• May 2015
  • Vol. 16, No. 4

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Healing Child Sexual Abuse in Tribal Communities

A recent article in the American Professional Society on the Abuse of Children's (APSAC's) news journal APSAC Advisor shares information on Pathway to Hope (PTH), an indigenous approach to guiding the process of community awareness, acceptance, and healing from child sexual abuse. Developed by and for Alaska Native communities, the PTH curriculum can be adapted to the specific needs, culture, and practices of the Native communities in which it is implemented, and it has been adapted and implemented in several American Indian and Canadian indigenous communities.

PTH faculty from outside the community conduct a 3-day training for community facilitators composed of key individuals from within the Tribe, who then adapt the PTH agenda and activities to meet their specific community's needs. Participants in the training session receive the Pathway to Hope: Healing Child Sexual Abuse video and accompanying step-by-step Tribal Community Facilitator Video Guidebook. Participants often include trusted elders, spiritual leaders, and young people interested in community change, as well as non-Native community leaders (e.g., law enforcement representatives, local or State child protection workers, behavioral health clinicians, clergy).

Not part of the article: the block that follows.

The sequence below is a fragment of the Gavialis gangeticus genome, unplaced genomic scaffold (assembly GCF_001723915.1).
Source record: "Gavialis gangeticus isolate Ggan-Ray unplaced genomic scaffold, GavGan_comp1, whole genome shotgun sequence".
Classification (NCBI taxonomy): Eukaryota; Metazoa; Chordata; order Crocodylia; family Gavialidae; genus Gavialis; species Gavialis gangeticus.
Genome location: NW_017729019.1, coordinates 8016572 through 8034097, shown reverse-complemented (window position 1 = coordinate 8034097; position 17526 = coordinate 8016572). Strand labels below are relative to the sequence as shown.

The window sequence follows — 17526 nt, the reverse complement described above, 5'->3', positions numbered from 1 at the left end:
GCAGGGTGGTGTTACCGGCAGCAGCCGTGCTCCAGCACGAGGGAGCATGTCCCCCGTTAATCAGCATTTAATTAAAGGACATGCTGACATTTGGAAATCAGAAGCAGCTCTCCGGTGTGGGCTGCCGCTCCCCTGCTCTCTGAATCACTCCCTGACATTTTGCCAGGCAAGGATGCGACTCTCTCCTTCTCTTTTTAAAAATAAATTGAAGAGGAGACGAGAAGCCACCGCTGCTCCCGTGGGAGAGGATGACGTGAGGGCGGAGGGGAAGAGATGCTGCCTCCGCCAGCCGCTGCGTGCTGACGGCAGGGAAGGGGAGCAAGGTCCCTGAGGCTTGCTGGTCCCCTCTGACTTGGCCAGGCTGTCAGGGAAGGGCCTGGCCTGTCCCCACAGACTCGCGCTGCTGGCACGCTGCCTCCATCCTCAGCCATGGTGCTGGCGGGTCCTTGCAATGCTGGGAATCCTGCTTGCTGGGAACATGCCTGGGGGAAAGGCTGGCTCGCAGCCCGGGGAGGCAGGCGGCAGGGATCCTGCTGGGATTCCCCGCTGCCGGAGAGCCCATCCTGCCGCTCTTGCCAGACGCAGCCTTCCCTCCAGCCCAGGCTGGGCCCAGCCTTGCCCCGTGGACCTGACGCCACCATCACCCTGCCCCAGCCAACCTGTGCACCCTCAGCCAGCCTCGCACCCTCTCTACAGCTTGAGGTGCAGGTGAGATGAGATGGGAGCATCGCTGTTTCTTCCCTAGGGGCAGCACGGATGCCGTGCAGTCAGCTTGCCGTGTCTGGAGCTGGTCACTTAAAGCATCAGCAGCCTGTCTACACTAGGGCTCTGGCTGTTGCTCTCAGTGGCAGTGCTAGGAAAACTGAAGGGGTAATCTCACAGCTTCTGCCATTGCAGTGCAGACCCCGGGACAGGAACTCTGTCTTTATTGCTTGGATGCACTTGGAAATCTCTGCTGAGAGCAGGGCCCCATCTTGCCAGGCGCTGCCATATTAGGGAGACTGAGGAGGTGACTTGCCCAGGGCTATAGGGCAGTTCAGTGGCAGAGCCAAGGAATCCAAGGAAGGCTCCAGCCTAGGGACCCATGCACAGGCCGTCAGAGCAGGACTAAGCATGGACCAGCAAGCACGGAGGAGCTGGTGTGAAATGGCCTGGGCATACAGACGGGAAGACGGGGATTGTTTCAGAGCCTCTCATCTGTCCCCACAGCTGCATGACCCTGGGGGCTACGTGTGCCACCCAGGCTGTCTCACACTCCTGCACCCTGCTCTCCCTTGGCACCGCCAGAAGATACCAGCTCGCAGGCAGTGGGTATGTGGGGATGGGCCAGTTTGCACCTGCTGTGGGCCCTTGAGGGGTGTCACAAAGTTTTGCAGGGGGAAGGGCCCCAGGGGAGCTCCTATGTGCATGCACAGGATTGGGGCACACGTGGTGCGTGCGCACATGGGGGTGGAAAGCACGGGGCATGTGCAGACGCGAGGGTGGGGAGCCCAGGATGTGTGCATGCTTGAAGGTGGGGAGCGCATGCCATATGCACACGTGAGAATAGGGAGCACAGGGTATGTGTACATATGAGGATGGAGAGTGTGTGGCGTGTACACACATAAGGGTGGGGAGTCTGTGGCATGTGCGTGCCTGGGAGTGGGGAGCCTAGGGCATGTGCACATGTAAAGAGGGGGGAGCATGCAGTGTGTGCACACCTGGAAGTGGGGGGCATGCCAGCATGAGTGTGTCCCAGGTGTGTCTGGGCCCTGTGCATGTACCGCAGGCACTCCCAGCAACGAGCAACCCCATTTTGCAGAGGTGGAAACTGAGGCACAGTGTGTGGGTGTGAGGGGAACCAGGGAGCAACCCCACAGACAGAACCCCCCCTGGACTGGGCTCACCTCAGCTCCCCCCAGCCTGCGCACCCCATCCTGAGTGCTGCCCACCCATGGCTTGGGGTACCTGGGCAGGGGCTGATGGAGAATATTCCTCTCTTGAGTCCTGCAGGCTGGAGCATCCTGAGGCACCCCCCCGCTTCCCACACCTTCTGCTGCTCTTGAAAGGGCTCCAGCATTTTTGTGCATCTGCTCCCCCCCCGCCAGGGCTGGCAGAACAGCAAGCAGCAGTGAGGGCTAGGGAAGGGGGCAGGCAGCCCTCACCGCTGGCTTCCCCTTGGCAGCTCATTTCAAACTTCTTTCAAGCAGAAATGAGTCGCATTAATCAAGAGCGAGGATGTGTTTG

The internal origin of the PTH curriculum helps Tribal and indigenous communities to not only recognize and heal child sexual abuse survivors, but also promote greater interaction among associated Tribal programs and agencies and facilitate the creation of collective action steps to support survivors and prevent future instances of abuse. The U.S. Department of Justice's Office for Victims of Crime funded the initial development and delivery of PTH. Since 2010, participating Tribes and organizations have funded their own training expenses, with some exceptions.

Learn more about PTH in "Pathway to Hope: A Tribal Community-Based Empowerment Curriculum to Heal Child Sexual Abuse," by D. Payne, APSAC Advisor, 1, 2014, available at http://www.tribal-institute.org/2014/E8-HO.pdf (289 KB).

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